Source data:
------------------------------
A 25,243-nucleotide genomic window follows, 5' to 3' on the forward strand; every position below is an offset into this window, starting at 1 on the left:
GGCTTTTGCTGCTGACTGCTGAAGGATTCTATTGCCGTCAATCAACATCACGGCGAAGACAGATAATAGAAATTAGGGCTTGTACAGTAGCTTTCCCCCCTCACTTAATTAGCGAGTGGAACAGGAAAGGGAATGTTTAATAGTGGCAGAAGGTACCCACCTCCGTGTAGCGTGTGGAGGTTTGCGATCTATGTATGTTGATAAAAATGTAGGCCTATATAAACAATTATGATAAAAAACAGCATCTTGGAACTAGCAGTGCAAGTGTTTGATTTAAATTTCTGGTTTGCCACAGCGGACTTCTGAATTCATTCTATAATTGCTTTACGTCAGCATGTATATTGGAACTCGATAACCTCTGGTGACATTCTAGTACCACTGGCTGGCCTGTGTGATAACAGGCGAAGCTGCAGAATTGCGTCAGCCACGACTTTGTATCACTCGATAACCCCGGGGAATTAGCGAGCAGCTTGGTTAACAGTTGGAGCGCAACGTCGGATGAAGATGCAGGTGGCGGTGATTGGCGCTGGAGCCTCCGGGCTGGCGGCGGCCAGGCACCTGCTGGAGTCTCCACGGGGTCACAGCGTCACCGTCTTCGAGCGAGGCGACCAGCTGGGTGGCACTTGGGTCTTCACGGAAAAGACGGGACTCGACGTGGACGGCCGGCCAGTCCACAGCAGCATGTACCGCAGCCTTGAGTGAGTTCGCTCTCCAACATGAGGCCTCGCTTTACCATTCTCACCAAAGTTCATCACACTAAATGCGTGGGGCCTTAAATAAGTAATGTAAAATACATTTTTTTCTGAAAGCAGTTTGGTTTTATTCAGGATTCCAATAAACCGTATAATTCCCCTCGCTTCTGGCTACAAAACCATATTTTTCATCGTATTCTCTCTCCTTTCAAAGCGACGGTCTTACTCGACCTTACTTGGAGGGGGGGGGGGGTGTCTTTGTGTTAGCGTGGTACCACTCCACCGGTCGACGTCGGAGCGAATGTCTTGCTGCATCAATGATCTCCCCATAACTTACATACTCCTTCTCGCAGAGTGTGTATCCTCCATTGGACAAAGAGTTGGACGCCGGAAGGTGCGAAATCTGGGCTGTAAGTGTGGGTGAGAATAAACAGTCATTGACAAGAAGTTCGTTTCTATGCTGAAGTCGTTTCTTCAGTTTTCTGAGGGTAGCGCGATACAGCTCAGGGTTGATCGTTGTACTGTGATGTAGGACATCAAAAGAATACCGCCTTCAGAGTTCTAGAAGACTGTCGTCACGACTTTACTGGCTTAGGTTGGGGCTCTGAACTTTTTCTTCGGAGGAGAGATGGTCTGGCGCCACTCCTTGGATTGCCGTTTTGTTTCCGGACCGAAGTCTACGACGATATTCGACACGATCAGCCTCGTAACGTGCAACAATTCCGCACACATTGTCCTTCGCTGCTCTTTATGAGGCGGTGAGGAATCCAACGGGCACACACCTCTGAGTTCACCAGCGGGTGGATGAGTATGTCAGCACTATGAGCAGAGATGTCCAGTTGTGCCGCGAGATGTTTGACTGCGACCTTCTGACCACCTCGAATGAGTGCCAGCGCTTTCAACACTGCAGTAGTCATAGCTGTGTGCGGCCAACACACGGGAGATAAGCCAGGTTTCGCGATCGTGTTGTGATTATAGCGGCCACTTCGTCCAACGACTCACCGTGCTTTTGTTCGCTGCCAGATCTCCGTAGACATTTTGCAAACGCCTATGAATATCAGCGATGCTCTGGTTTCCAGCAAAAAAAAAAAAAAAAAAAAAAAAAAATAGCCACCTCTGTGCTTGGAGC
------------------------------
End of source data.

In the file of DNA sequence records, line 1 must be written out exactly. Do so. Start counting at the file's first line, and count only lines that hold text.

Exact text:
A 25,243-nucleotide genomic window follows, 5' to 3' on the forward strand; every position below is an offset into this window, starting at 1 on the left: